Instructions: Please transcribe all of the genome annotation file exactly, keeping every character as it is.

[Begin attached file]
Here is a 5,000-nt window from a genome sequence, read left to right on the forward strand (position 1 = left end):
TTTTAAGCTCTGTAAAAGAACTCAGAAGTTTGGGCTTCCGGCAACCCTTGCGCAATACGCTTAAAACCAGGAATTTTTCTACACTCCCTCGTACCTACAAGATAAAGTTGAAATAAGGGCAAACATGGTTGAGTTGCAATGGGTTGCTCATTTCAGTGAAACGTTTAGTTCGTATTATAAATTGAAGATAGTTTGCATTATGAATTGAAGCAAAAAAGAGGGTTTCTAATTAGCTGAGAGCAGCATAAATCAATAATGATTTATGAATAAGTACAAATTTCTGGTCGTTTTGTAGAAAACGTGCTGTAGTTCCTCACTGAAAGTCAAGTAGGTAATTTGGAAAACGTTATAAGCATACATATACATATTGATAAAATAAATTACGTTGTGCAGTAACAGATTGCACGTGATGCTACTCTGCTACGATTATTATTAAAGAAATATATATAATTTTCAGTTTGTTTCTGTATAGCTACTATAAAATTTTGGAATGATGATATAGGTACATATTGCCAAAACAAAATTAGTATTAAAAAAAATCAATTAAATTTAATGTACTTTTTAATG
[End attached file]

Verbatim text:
Here is a 5,000-nt window from a genome sequence, read left to right on the forward strand (position 1 = left end):
TTTTAAGCTCTGTAAAAGAACTCAGAAGTTTGGGCTTCCGGCAACCCTTGCGCAATACGCTTAAAACCAGGAATTTTTCTACACTCCCTCGTACCTACAAGATAAAGTTGAAATAAGGGCAAACATGGTTGAGTTGCAATGGGTTGCTCATTTCAGTGAAACGTTTAGTTCGTATTATAAATTGAAGATAGTTTGCATTATGAATTGAAGCAAAAAAGAGGGTTTCTAATTAGCTGAGAGCAGCATAAATCAATAATGATTTATGAATAAGTACAAATTTCTGGTCGTTTTGTAGAAAACGTGCTGTAGTTCCTCACTGAAAGTCAAGTAGGTAATTTGGAAAACGTTATAAGCATACATATACATATTGATAAAATAAATTACGTTGTGCAGTAACAGATTGCACGTGATGCTACTCTGCTACGATTATTATTAAAGAAATATATATAATTTTCAGTTTGTTTCTGTATAGCTACTATAAAATTTTGGAATGATGATATAGGTACATATTGCCAAAACAAAATTAGTATTAAAAAAAATCAATTAAATTTAATGTACTTTTTAATG